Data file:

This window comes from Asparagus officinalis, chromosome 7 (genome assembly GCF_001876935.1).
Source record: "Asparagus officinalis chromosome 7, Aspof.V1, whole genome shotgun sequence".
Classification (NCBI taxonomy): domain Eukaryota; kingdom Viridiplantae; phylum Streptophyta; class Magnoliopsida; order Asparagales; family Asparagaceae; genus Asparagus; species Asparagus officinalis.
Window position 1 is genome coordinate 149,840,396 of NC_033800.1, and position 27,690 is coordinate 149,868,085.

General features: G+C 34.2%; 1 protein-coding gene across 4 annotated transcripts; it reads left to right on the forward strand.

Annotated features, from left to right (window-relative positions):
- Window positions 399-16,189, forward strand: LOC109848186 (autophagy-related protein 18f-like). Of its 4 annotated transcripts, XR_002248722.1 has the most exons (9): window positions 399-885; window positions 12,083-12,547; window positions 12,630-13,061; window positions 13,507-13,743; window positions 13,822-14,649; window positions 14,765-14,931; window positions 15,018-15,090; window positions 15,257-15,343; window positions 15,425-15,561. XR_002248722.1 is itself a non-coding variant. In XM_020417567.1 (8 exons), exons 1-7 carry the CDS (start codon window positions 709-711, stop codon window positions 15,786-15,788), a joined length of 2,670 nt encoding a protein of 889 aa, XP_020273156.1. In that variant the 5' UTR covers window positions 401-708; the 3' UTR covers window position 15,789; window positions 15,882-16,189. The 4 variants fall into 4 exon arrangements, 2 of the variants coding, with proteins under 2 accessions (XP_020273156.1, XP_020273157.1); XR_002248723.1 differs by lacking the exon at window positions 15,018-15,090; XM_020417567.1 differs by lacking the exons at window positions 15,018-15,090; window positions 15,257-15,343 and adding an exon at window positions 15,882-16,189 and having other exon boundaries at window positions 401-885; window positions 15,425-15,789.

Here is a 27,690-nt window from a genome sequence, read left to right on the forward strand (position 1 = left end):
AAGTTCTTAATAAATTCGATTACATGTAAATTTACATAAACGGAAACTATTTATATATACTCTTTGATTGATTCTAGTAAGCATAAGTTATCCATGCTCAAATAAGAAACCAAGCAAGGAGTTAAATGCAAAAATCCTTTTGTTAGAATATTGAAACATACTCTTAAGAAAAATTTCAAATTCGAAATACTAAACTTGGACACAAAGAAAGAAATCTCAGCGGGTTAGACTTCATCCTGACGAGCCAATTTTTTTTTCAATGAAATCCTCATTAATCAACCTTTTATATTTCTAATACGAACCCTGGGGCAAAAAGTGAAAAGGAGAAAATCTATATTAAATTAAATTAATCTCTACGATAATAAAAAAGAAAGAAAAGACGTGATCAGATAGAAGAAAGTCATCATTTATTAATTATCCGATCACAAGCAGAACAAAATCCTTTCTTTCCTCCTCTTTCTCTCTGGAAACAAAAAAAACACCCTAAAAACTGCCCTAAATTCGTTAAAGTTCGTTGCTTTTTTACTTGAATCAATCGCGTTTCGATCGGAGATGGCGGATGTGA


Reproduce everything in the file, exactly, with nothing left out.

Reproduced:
This window comes from Asparagus officinalis, chromosome 7 (genome assembly GCF_001876935.1).
Source record: "Asparagus officinalis chromosome 7, Aspof.V1, whole genome shotgun sequence".
Classification (NCBI taxonomy): domain Eukaryota; kingdom Viridiplantae; phylum Streptophyta; class Magnoliopsida; order Asparagales; family Asparagaceae; genus Asparagus; species Asparagus officinalis.
Window position 1 is genome coordinate 149,840,396 of NC_033800.1, and position 27,690 is coordinate 149,868,085.

General features: G+C 34.2%; 1 protein-coding gene across 4 annotated transcripts; it reads left to right on the forward strand.

Annotated features, from left to right (window-relative positions):
- Window positions 399-16,189, forward strand: LOC109848186 (autophagy-related protein 18f-like). Of its 4 annotated transcripts, XR_002248722.1 has the most exons (9): window positions 399-885; window positions 12,083-12,547; window positions 12,630-13,061; window positions 13,507-13,743; window positions 13,822-14,649; window positions 14,765-14,931; window positions 15,018-15,090; window positions 15,257-15,343; window positions 15,425-15,561. XR_002248722.1 is itself a non-coding variant. In XM_020417567.1 (8 exons), exons 1-7 carry the CDS (start codon window positions 709-711, stop codon window positions 15,786-15,788), a joined length of 2,670 nt encoding a protein of 889 aa, XP_020273156.1. In that variant the 5' UTR covers window positions 401-708; the 3' UTR covers window position 15,789; window positions 15,882-16,189. The 4 variants fall into 4 exon arrangements, 2 of the variants coding, with proteins under 2 accessions (XP_020273156.1, XP_020273157.1); XR_002248723.1 differs by lacking the exon at window positions 15,018-15,090; XM_020417567.1 differs by lacking the exons at window positions 15,018-15,090; window positions 15,257-15,343 and adding an exon at window positions 15,882-16,189 and having other exon boundaries at window positions 401-885; window positions 15,425-15,789.

Here is a 27,690-nt window from a genome sequence, read left to right on the forward strand (position 1 = left end):
AAGTTCTTAATAAATTCGATTACATGTAAATTTACATAAACGGAAACTATTTATATATACTCTTTGATTGATTCTAGTAAGCATAAGTTATCCATGCTCAAATAAGAAACCAAGCAAGGAGTTAAATGCAAAAATCCTTTTGTTAGAATATTGAAACATACTCTTAAGAAAAATTTCAAATTCGAAATACTAAACTTGGACACAAAGAAAGAAATCTCAGCGGGTTAGACTTCATCCTGACGAGCCAATTTTTTTTTCAATGAAATCCTCATTAATCAACCTTTTATATTTCTAATACGAACCCTGGGGCAAAAAGTGAAAAGGAGAAAATCTATATTAAATTAAATTAATCTCTACGATAATAAAAAAGAAAGAAAAGACGTGATCAGATAGAAGAAAGTCATCATTTATTAATTATCCGATCACAAGCAGAACAAAATCCTTTCTTTCCTCCTCTTTCTCTCTGGAAACAAAAAAAACACCCTAAAAACTGCCCTAAATTCGTTAAAGTTCGTTGCTTTTTTACTTGAATCAATCGCGTTTCGATCGGAGATGGCGGATGTGA